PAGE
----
(originally published Feb 3, 2019)
Transportation planning is supposed to be about meeting mobility needs. In practice, it is more about trying to get a project funded with “someone else’s money”, such as a federal grant or a state subvention. In our case, Arden Arcade, originally a post WWII auto-oriented bedroom community, was supposed to be linked to downtown Sacramento by roads. The roads became freeways. RT offered express buses along Arden, El Camino and Marconi. It was fairly easy to commute to and from downtown Sacramento by car or bus. In the 1980s, funding for a planned freeway from what is now the Business 80/I-80 split to downtown Sacramento was redirected into the Light Rail system. RT repurposed the bus system to serve Light Rail, which hardly anyone used since it was on the far side of the bottlenecks and took too much time. At about the same time, employment centers were deliberately distributed across the Metro Area: Sac County gave carte blanche to office park developers in Rancho Cordova (before it was a city) and elsewhere, Roseville and Rocklin established Placer County as a workplace destination with developments at places like Douglas Blvd and Stanford Ranch, and Folsom transformed itself from a bedroom community to an employment center (Intel, etc.). Growth exploded. So now we have destinations all over the place, a fixed rail system designed to take commuters to one destination - downtown Sacramento - and a bunch of buses that really only serve that fixed rail system. The upshot, as anyone who tries to get around the area knows, is that our regional “mobility” system is a mess.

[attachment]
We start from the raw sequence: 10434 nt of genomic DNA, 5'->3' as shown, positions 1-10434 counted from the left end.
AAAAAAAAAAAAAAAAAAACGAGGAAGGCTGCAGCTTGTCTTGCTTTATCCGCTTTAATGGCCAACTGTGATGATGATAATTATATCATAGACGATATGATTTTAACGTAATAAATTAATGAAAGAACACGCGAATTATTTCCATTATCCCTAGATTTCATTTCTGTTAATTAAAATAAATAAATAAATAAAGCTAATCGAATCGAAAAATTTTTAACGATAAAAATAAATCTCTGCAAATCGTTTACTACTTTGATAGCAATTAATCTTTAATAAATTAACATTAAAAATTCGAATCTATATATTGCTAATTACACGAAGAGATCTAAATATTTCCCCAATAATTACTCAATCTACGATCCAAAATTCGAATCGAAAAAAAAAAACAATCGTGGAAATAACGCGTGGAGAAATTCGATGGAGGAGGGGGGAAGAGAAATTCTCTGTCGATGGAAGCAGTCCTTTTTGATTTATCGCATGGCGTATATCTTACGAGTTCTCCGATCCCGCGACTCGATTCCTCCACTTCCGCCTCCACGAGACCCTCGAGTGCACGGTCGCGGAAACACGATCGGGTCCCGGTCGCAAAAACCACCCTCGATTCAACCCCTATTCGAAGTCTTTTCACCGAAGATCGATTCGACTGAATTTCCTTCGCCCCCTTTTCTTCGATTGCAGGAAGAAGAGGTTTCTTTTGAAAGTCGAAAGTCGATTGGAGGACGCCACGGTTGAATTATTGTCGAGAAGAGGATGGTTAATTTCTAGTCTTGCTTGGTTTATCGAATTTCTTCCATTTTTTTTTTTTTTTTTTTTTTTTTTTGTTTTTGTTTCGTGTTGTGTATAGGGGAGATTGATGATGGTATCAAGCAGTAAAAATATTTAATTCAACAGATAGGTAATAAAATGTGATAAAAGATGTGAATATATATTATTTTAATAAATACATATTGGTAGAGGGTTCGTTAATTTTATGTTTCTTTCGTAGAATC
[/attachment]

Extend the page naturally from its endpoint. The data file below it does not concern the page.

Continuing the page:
"Running a transit line where it’s easiest often means it doesn’t go directly to where people live, work or want to visit.""Red Flags in the Purple Line Plans" by Aron Levy in Voice of San Diego on Jan. 30, 2019
The Country Club Alliance of Neighborhoods is having a public meeting next Tuesday for RT to explain what it is doing to try to fix its service delivery problem (at Kuni Chevy from 6pm-7:3-pm). If you plan to attend (recommended), or if you think mobility in our local area needs better attention, you might want to read this article from Voice of San Diego. It warns against building mass transit exclusively on easy alignments where obtaining right-of-way is simple — that’s what RT did — but can lead to low ridership and are not necessarily cost-effective. Sound familiar? Our region’s mobility challenges are particularly not easy to solve since we no longer have a dominant city center. Making our situation worse is that our part of the glorious UnCity does not have local representation on the RT Board except for the County. And we all know how that works, don’t we?